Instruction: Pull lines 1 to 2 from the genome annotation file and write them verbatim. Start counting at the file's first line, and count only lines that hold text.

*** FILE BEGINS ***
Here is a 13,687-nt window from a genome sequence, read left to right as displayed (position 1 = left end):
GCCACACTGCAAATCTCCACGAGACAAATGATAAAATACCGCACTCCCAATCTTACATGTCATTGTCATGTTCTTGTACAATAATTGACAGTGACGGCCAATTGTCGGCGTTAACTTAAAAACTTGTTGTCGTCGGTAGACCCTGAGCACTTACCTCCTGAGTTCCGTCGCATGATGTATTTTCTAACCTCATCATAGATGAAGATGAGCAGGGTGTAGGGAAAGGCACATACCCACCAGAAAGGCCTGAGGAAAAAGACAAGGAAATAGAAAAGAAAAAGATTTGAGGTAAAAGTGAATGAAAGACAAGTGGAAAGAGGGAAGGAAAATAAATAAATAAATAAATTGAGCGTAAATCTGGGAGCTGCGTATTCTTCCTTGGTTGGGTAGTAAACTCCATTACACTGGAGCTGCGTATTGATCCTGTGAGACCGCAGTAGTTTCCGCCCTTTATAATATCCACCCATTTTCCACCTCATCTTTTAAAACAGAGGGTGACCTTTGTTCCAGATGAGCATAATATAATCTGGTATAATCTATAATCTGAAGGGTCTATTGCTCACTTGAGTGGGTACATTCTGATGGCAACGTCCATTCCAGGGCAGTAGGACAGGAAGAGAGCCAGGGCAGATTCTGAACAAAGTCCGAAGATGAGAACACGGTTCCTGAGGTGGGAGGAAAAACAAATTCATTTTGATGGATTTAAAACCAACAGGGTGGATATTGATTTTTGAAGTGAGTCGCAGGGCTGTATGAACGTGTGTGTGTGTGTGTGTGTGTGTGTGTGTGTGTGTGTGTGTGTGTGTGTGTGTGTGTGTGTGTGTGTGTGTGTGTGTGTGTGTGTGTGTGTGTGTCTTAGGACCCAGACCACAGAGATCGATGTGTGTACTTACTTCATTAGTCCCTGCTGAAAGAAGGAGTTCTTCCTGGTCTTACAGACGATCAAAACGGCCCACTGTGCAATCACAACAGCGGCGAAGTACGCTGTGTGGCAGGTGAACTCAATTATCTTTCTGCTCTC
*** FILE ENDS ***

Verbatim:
Here is a 13,687-nt window from a genome sequence, read left to right as displayed (position 1 = left end):
GCCACACTGCAAATCTCCACGAGACAAATGATAAAATACCGCACTCCCAATCTTACATGTCATTGTCATGTTCTTGTACAATAATTGACAGTGACGGCCAATTGTCGGCGTTAACTTAAAAACTTGTTGTCGTCGGTAGACCCTGAGCACTTACCTCCTGAGTTCCGTCGCATGATGTATTTTCTAACCTCATCATAGATGAAGATGAGCAGGGTGTAGGGAAAGGCACATACCCACCAGAAAGGCCTGAGGAAAAAGACAAGGAAATAGAAAAGAAAAAGATTTGAGGTAAAAGTGAATGAAAGACAAGTGGAAAGAGGGAAGGAAAATAAATAAATAAATAAATTGAGCGTAAATCTGGGAGCTGCGTATTCTTCCTTGGTTGGGTAGTAAACTCCATTACACTGGAGCTGCGTATTGATCCTGTGAGACCGCAGTAGTTTCCGCCCTTTATAATATCCACCCATTTTCCACCTCATCTTTTAAAACAGAGGGTGACCTTTGTTCCAGATGAGCATAATATAATCTGGTATAATCTATAATCTGAAGGGTCTATTGCTCACTTGAGTGGGTACATTCTGATGGCAACGTCCATTCCAGGGCAGTAGGACAGGAAGAGAGCCAGGGCAGATTCTGAACAAAGTCCGAAGATGAGAACACGGTTCCTGAGGTGGGAGGAAAAACAAATTCATTTTGATGGATTTAAAACCAACAGGGTGGATATTGATTTTTGAAGTGAGTCGCAGGGCTGTATGAACGTGTGTGTGTGTGTGTGTGTGTGTGTGTGTGTGTGTGTGTGTGTGTGTGTGTGTGTGTGTGTGTGTGTGTGTGTGTGTGTGTGTGTGTGTGTGTGTCTTAGGACCCAGACCACAGAGATCGATGTGTGTACTTACTTCATTAGTCCCTGCTGAAAGAAGGAGTTCTTCCTGGTCTTACAGACGATCAAAACGGCCCACTGTGCAATCACAACAGCGGCGAAGTACGCTGTGTGGCAGGTGAACTCAATTATCTTTCTGCTCTC